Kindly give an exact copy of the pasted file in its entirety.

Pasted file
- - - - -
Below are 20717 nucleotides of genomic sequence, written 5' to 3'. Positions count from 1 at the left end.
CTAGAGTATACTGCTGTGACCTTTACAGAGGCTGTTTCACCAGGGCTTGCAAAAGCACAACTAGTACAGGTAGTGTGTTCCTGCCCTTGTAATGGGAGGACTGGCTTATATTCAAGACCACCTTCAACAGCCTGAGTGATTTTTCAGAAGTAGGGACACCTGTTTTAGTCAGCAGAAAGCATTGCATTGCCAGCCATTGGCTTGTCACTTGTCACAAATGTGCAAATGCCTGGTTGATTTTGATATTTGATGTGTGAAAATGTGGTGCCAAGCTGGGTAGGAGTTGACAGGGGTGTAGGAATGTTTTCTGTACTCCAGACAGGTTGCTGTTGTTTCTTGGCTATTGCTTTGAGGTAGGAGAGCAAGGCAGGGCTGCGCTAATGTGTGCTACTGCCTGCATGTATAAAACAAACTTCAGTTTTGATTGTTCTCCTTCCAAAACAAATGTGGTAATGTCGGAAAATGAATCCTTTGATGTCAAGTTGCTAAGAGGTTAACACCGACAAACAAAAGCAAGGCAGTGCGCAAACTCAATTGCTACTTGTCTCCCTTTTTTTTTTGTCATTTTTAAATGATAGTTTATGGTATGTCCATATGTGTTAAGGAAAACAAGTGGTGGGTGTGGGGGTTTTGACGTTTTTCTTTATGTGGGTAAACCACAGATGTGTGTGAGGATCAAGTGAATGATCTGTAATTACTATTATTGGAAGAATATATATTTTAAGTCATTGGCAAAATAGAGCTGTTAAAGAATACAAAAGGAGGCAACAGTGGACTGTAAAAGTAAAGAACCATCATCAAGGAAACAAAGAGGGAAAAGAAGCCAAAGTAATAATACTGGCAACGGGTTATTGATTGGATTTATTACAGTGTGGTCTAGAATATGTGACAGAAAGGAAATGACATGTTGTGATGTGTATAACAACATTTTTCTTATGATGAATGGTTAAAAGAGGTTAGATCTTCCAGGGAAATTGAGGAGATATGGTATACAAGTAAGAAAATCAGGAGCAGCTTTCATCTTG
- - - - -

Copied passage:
Below are 20717 nucleotides of genomic sequence, written 5' to 3'. Positions count from 1 at the left end.
CTAGAGTATACTGCTGTGACCTTTACAGAGGCTGTTTCACCAGGGCTTGCAAAAGCACAACTAGTACAGGTAGTGTGTTCCTGCCCTTGTAATGGGAGGACTGGCTTATATTCAAGACCACCTTCAACAGCCTGAGTGATTTTTCAGAAGTAGGGACACCTGTTTTAGTCAGCAGAAAGCATTGCATTGCCAGCCATTGGCTTGTCACTTGTCACAAATGTGCAAATGCCTGGTTGATTTTGATATTTGATGTGTGAAAATGTGGTGCCAAGCTGGGTAGGAGTTGACAGGGGTGTAGGAATGTTTTCTGTACTCCAGACAGGTTGCTGTTGTTTCTTGGCTATTGCTTTGAGGTAGGAGAGCAAGGCAGGGCTGCGCTAATGTGTGCTACTGCCTGCATGTATAAAACAAACTTCAGTTTTGATTGTTCTCCTTCCAAAACAAATGTGGTAATGTCGGAAAATGAATCCTTTGATGTCAAGTTGCTAAGAGGTTAACACCGACAAACAAAAGCAAGGCAGTGCGCAAACTCAATTGCTACTTGTCTCCCTTTTTTTTTTGTCATTTTTAAATGATAGTTTATGGTATGTCCATATGTGTTAAGGAAAACAAGTGGTGGGTGTGGGGGTTTTGACGTTTTTCTTTATGTGGGTAAACCACAGATGTGTGTGAGGATCAAGTGAATGATCTGTAATTACTATTATTGGAAGAATATATATTTTAAGTCATTGGCAAAATAGAGCTGTTAAAGAATACAAAAGGAGGCAACAGTGGACTGTAAAAGTAAAGAACCATCATCAAGGAAACAAAGAGGGAAAAGAAGCCAAAGTAATAATACTGGCAACGGGTTATTGATTGGATTTATTACAGTGTGGTCTAGAATATGTGACAGAAAGGAAATGACATGTTGTGATGTGTATAACAACATTTTTCTTATGATGAATGGTTAAAAGAGGTTAGATCTTCCAGGGAAATTGAGGAGATATGGTATACAAGTAAGAAAATCAGGAGCAGCTTTCATCTTG